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J Hepatol. 2011 Dec;55(6):1291-9. doi: 10.1016/j.jhep.2011.04.019. Epub 2011 May 19.

Chemical composition of hepatic lipids mediates reperfusion injury of the macrosteatotic mouse liver through thromboxane A(2).

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  • 1Swiss HPB (Hepato-Pancreatico-Biliary) and Transplant Center, Department of Surgery, University Hospital of Zurich, Switzerland.



Chemical composition of hepatic lipids is an evolving player in steatotic liver ischemia/reperfusion (I/R) injury. Thromboxane A(2) (TXA(2)) is a vasoactive pro-inflammatory lipid mediator derived from arachidonic acid (AA), an omega-6 fatty acid (Ω-6 FA). Reduced tolerance of the macrosteatotic liver to I/R may be related to increased TXA(2) synthesis due to the predominance of Ω-6 FAs.


TXA(2) levels elicited by I/R in ob/ob and wild type mice were assessed by ELISA. Ob/ob mice were fed Ω-3 FAs enriched diet to reduce hepatic synthesis of AA and TXA(2) or treated with selective TXA(2) receptor blocker before I/R.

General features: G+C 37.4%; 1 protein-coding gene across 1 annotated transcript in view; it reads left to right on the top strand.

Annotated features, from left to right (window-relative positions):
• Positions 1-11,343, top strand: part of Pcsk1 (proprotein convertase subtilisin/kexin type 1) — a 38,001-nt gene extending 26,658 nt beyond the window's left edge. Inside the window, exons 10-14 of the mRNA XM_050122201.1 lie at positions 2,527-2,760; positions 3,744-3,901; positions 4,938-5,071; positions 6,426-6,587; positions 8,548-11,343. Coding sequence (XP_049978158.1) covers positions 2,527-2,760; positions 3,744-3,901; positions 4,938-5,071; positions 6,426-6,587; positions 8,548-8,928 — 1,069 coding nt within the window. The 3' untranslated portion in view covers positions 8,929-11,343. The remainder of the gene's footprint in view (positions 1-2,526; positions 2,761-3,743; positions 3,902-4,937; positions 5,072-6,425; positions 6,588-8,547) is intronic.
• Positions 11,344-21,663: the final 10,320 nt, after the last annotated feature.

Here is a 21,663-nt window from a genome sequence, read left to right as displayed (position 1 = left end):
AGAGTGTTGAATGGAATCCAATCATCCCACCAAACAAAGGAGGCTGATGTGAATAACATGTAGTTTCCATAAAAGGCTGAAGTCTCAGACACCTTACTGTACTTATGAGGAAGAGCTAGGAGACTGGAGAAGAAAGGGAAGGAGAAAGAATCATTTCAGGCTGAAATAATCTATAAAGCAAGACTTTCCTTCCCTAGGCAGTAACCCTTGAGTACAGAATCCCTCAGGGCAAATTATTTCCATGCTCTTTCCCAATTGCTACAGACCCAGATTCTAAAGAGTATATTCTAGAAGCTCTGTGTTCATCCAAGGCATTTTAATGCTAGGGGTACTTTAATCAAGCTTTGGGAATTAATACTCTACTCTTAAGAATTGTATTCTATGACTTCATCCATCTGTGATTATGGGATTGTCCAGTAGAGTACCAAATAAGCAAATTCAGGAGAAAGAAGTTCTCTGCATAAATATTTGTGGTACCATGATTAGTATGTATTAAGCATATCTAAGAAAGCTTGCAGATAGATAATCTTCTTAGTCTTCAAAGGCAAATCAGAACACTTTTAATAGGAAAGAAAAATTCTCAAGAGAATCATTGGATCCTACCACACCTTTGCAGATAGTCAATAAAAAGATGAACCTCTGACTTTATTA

I/R triggered significantly higher hepatic TXA(2) production in ob/ob than wild type animals. Compared with ob/ob mice on regular diet, Ω-3 FAs supplementation markedly reduced hepatic AA levels before ischemia and consistently blunted hepatic TXA(2) synthesis after reperfusion. Sinusoidal perfusion and hepatocellular damage were significantly ameliorated despite downregulation of heme oxygenase-1. Hepatic transcript and protein levels of IL-1β and neutrophil recruitment were significantly diminished after reperfusion. Moreover, TXA(2) receptor blockage conferred similar protection without modification of the histological pattern of steatosis. A stronger protection was achieved in the steatotic compared with lean animals.


Enhanced I/R injury in the macrosteatotic liver is explained, at least partially, by TXA(2) mediated microcirculatory failure rather than size-related mechanical compression of the sinusoids by lipid droplets. TXA(2) blockage may be a simple strategy to include steatotic organs and overcome the shortage of donor organs for liver transplantation.

Copyright © 2011. Published by Elsevier B.V.

[PubMed - indexed for MEDLINE]
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